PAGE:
Behind the Scenes of Israel's Ministerial Committee For Legislation

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There are ways to transform this powerful committee into one that combines politics with professionalism, instead of being one more arena for the settling of political scores.

Last week, for the umpteenth time, the Ministerial Committee for Legislation was the scene of a clash among the members of the coalition—this time between its chair, Justice Minister Ayelet Shaked, and the coalition chair, MK David Bitan. The conflicts and threats always follow the same model: “If you don’t pass my bill I won’t pass yours.” At the end of its session the committee decided not to move ahead on any of the topics on its agenda, because of a previous decision not to vote on a bill that would bar the conducting of a criminal investigation of a sitting prime minister.

In recent years the Ministerial Committee for Legislation has become a political power center, because that is where the fate of private members bills is decided and much of the political and public agenda is determined. In the early days of the state, this was a professional committee, composed of ministers with substantial legal backgrounds whose function was to perform a sort of quality control on proposed government-sponsored legislation. In recent years, however, it has deteriorated into an arena for settling political scores.

The parliamentary opposition is almost always excluded from the game. A bill sponsored by an opposition MK has scant chance of getting past the committee. With regard to the bills of coalition members, too, we have recently witnessed a new pattern emerge. Instead of flatly rejecting proposals at the risk of damaging collegial relations, the committee simply defers any discussions on these measures. This is an elegant way to hint to Knesset members that they should withdraw their bills and resubmit them for discussion at a more appropriate time.

The way the Ministerial Committee for Legislation functions raises complex dilemmas related to the checks and balances among the different branches of government. On the one hand, it is an arm of the government—the executive—that has life-and-death power over private member’s bills. On the other hand, given the rabbit-like proliferation of such proposals, the committee has become an essential mechanism for screening thousands of bills, some of which are blatant plays for attention in the media and Facebook rather than genuine attempts to promote some worthy policy or agenda. The political power of this committee is exceptional. In other countries with a parliamentary system similar to ours, most legislative proposals originate with the government and are debated at its regular sessions or by professional cabinet subcommittees.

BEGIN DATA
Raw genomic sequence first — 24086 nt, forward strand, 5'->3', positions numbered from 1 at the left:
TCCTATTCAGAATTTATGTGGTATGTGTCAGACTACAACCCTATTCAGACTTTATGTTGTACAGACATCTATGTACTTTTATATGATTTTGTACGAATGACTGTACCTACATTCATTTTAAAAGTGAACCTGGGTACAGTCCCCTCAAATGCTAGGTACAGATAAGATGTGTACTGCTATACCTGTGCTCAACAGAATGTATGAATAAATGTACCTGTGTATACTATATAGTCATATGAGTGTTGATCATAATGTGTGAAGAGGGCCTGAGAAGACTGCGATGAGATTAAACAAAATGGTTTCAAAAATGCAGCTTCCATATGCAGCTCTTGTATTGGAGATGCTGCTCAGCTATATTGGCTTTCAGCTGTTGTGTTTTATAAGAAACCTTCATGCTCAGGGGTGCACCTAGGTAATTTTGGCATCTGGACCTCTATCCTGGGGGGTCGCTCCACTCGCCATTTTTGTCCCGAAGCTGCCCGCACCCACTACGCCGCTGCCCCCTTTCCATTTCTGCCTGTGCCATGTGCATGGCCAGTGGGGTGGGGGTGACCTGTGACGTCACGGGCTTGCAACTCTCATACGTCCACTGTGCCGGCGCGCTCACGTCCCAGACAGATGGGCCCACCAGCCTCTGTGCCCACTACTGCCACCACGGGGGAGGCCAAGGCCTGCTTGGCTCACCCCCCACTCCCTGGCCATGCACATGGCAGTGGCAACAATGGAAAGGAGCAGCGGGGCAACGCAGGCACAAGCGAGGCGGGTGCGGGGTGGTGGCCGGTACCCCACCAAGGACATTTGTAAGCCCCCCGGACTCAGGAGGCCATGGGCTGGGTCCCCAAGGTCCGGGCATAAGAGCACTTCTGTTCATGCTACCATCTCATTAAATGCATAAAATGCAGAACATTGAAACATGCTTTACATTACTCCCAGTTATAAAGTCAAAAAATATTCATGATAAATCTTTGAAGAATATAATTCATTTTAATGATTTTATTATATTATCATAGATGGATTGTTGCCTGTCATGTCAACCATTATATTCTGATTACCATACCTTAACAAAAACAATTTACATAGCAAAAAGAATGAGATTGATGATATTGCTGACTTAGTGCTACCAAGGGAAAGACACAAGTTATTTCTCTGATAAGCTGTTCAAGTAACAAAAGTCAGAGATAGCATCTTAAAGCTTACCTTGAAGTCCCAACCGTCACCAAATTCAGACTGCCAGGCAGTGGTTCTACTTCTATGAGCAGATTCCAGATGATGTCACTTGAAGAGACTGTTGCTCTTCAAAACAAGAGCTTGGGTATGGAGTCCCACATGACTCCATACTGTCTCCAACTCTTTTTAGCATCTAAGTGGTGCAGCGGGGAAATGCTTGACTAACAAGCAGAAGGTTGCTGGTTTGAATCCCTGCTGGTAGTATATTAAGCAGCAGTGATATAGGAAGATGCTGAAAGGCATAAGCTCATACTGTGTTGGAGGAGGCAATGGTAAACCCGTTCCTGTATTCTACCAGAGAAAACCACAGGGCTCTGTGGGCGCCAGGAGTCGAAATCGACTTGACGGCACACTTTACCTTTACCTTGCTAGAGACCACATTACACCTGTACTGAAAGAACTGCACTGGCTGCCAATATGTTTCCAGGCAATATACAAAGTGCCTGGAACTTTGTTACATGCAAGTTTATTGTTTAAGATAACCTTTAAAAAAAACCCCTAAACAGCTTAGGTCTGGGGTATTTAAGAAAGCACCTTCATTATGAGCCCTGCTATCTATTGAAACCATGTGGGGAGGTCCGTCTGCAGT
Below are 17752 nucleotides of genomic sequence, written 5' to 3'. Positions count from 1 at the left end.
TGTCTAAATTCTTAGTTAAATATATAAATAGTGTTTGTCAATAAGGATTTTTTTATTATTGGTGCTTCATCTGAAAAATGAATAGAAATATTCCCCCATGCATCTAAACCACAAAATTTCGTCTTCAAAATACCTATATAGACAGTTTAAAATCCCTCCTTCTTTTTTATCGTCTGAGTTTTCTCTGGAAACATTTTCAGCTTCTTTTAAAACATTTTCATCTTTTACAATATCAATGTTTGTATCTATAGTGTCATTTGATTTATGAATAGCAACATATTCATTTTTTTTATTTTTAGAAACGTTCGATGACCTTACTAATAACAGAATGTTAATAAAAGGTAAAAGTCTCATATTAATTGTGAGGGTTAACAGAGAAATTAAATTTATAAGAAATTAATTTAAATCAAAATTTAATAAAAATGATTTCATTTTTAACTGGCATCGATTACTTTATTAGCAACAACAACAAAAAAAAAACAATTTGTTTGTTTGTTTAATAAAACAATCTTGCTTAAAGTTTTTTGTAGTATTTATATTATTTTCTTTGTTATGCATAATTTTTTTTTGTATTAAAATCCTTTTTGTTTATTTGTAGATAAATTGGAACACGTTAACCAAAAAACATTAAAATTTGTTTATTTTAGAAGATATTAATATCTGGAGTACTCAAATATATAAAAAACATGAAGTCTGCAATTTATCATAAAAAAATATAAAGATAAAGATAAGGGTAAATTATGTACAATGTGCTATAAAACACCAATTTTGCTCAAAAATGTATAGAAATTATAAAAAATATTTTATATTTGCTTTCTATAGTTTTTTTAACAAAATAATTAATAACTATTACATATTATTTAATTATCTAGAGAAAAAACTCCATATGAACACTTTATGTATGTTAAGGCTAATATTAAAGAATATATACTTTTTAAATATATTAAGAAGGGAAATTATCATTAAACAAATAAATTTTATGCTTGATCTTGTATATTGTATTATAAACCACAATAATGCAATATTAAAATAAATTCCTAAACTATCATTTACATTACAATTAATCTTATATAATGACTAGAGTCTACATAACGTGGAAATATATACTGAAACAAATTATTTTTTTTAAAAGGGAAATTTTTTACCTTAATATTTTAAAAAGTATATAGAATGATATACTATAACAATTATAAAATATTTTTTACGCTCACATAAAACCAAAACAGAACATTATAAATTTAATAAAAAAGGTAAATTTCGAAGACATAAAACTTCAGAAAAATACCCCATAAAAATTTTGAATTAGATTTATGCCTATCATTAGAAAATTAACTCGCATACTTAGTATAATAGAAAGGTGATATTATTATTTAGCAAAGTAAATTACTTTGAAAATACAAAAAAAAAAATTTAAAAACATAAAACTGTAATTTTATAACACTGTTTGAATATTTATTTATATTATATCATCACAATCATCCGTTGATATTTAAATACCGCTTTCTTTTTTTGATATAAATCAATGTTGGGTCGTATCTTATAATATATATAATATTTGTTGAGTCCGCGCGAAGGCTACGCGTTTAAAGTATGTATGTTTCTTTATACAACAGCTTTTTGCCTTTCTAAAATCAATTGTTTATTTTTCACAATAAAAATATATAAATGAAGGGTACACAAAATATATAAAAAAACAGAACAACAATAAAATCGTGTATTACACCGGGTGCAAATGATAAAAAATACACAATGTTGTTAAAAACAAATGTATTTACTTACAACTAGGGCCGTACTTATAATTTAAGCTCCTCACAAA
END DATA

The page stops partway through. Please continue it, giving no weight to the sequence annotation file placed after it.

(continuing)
Another problematic aspect concerns the committee’s reasoning and the transparency of its discussions and decisions. Its meetings are closed to the public, it does not provide any grounds for rejecting a bill, and it only releases its final decision, without further explanation.

The present situation cannot continue. To give the committee’s activities the fairness, professionalism, and transparency it should have, the first step is to limit the number of private bills that an MK may submit during a Knesset term. At first sight, this may seem like "punishing" MKs for the committee’s dereliction. In fact, it would lead to an improvement in the quality of the bills, at the expense of their quantity. There is no other legislature in the world where thousands of private members bills are submitted every year. Reducing their number would enhance the level of the ministerial committee’s deliberations and decisions. Only serious legislative proposals, the result of intensive preparatory work that involves professional echelons in the government and public, and enjoying the support of broad political alliances, would come up for debate, and the committee’s discussion would thus be more serious and thorough.

At the same, time, the committee’s work must be more transparent. It needs to publish a detailed record of its meetings, with the reasons for its rejection of a proposal and all the opinions submitted by the Justice Ministry and relevant government agencies. In this way, MKs would know the basis of the rejection of their bill and whether it was on relevant grounds or pure politics. This would make the committee, for which there is no alternative today, into a body that combines politics with professionalism, instead of being one more arena for the settling of political scores.

The authors are research fellows at the Israel Democracy Institute.